A message of hope: how Syria’s Young Talent film was made
Children in conflicts, Education in emergencies
The Karbouj brothers are filmed rapping in Lebanon’s Bekaa Valley
They knew they were looking for talented children. Young refugees who had dealt with huge obstacles after leaving the Syrian conflict behind.
But when the creative film-makers at Silverfish Media began hunting for a story of hope to turn into a campaign video, they had no idea what they would discover.
What they found was the Karbouj brothers – Samir, Abdulrahman and Mohamed – who use rap to tell the story of Syria, of leaving behind their home and of their hopes for the future.
“We knew we wanted to capture the story of Syrian children in Lebanon in a less traditional way,” said Nathan Sam Long, writer and director at the award-winning production company.
“We were looking for talent – for young people who were overcoming seemingly insurmountable odds.”
Nathan worked on the project with Silverfish founder Mark Lucas and Dominic Minghella – an award-winning screenwriter behind hit British TV series such as Doc Martin and Robin Hood.
The boys are filmed at their school by the film crew
The London-based company – which has always cared about causes as well as making films – had done a series of projects with A World at School’s parent charity Theirworld.
They included a film made for an event in New York last year to mark the handover of 10 million signatures for the #UpForSchool Petition, which demands that world leaders get every child into school.
The Syrian refugee film was also part of the #UpForSchool campaign – this time to call on the international community to back the Hope For Syria’s Young Talent petition and ensure one million Syrian refugee children secure an education this year.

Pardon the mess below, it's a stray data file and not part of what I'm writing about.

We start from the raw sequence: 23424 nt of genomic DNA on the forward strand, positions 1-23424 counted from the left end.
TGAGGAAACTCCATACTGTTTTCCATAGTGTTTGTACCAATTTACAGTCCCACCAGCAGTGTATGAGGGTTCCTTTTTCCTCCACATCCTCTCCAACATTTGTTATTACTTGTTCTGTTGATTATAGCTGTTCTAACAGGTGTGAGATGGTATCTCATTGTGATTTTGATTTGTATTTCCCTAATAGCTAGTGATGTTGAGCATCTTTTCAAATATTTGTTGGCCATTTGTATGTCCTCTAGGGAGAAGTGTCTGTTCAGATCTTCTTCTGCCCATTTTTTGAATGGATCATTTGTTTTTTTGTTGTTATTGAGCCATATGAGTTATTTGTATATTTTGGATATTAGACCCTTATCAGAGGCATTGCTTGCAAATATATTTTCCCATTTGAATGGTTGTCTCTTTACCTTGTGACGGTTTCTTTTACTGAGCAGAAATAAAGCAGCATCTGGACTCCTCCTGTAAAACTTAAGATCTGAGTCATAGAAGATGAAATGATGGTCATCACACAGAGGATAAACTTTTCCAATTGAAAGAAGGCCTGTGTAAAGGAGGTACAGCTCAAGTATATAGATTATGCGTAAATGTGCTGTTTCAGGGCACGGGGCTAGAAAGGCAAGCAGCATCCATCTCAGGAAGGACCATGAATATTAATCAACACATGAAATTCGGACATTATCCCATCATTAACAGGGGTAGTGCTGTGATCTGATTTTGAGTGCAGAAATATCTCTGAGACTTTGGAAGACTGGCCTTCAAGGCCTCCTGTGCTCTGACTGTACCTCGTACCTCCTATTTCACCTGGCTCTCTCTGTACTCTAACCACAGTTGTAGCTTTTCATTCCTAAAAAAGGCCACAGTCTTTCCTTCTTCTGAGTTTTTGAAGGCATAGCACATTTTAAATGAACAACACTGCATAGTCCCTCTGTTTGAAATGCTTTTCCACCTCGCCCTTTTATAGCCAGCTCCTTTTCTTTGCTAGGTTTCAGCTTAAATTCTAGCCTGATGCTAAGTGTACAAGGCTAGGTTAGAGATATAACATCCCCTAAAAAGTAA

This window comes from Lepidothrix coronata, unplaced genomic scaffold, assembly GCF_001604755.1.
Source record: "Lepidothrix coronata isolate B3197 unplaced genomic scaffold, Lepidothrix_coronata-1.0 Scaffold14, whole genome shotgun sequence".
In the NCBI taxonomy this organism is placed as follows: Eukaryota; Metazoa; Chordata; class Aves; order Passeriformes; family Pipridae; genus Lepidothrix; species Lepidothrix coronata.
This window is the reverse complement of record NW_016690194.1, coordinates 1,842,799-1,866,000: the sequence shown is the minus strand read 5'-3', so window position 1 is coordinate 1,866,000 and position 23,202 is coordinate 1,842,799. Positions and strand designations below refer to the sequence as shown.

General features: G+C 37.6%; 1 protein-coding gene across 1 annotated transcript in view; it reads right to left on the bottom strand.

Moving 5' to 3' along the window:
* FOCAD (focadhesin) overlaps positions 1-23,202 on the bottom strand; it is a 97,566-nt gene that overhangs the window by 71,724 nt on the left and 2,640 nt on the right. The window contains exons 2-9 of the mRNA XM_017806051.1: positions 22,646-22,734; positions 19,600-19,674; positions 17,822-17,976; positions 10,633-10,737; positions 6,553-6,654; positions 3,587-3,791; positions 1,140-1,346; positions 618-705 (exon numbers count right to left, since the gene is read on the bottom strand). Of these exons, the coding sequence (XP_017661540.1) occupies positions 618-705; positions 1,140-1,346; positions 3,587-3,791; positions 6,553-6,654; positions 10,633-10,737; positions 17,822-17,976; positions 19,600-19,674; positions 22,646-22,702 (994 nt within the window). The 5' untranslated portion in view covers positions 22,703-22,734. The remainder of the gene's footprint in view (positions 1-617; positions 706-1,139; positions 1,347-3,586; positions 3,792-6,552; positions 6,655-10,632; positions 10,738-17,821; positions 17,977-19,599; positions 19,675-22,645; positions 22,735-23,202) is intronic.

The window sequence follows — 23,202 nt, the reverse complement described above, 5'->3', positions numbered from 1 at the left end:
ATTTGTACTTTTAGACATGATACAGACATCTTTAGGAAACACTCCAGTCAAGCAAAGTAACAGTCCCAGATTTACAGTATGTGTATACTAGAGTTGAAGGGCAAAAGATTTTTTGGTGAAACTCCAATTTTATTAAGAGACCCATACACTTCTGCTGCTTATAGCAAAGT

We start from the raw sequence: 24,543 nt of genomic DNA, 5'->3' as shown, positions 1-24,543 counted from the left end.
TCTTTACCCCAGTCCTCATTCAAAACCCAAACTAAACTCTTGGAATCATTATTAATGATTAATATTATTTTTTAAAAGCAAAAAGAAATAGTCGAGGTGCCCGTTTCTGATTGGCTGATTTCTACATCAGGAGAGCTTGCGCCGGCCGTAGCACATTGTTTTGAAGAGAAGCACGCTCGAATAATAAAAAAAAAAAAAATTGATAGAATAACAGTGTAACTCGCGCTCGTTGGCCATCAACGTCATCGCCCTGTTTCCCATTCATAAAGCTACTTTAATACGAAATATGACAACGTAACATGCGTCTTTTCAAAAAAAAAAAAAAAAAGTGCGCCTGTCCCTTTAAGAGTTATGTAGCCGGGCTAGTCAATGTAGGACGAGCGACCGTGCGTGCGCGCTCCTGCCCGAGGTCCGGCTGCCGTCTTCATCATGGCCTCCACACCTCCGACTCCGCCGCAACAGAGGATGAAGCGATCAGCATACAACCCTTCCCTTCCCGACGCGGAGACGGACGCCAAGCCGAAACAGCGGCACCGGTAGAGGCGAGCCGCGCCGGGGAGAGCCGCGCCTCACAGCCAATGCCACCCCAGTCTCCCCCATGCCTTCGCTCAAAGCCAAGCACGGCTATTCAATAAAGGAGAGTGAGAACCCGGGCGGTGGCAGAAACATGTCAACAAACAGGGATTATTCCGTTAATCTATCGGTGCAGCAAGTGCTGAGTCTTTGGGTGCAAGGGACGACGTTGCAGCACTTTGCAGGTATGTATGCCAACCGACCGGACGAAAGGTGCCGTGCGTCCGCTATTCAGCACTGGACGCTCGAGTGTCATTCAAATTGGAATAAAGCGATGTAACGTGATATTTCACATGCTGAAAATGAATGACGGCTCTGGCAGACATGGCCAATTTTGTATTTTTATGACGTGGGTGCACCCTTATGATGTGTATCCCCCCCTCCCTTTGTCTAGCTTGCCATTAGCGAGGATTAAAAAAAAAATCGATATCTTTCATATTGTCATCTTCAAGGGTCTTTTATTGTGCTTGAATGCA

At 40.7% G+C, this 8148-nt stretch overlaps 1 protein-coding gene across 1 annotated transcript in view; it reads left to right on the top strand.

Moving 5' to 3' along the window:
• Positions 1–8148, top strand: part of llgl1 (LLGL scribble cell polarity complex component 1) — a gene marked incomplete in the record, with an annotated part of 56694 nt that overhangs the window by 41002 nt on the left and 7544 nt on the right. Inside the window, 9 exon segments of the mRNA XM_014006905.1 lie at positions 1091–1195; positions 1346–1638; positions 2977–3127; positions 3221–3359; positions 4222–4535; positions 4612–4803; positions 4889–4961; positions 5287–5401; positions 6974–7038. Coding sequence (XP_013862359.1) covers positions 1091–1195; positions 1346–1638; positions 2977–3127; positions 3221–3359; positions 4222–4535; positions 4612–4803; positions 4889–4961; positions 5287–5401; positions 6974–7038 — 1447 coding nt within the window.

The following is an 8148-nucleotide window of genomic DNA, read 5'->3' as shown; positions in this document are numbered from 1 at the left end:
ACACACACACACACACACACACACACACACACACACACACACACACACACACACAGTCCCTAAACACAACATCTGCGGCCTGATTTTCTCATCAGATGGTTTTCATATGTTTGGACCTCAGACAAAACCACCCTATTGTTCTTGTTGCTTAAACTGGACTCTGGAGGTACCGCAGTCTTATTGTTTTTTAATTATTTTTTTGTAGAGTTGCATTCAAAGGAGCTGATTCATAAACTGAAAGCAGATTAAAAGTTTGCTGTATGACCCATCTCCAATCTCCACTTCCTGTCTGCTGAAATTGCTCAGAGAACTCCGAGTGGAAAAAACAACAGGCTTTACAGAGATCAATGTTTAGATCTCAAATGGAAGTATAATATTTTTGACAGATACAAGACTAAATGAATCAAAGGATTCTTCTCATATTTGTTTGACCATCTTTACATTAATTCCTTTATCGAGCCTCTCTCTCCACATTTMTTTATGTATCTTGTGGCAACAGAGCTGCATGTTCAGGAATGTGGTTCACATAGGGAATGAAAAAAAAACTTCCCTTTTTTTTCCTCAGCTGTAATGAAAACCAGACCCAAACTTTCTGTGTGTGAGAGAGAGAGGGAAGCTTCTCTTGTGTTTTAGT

“We thought music would be a very good platform for anyone in the world to relate to,” said Nathan. “It is a universal language. We wanted to show the importance of education for hope.”
Then came the moment they realised their search had been successful.
Nathan explained: “We were shown a shaky video one day of these kids rapping in a classroom. I’ve always done a lot of work with music videos and so I showed it to people I know. They were struck by how good the boys are.”
The brothers and their parents watch the finished film at their home
That shaky video had been forwarded by Sonbola, an educational initiative which Theirworld has been working with to support innovative ways to get children into school.
“We had asked Sonbola if they could find children with particular skills,” explained Claire Wilkinson, Senior Campaigns and Communications Manager for A World at School. “They showed us a video of two of the brothers rapping in their classroom – and they were amazing.”
After preparatory work, Silverfish and Theirworld headed to the Bekaa Valley in Lebanon for four days to make the film.
Nathan said: “The boys were very friendly and welcoming but quite shy at first. When we asked them to rap their faces just lit up.
“At one point their mother and her neighbour were in tears watching them rap. We were told the lyrics were about the children left in Syria, about ‘spending Eid in the cemetery’. We then realised how much depth this story really had.”
This week the finished film – titled Straight Outta Syria – was sent to Sonbola, who visited the family and projected it on to the wall of their home.
“They were very happy with it,” said Claire. “The boys’ parents said it made them feel as if somebody cares about them.”
Now watch the video here…
The film was commissioned by Theirworld and produced by Silverfish. It was directed by Nathan Sam Long. The producer was Hannah Salvanes McLean, the executive producers were Mark Lucas and Dominic Minghella, the director of photography was Michael Lagerwey and the music composer was Luis Issermann.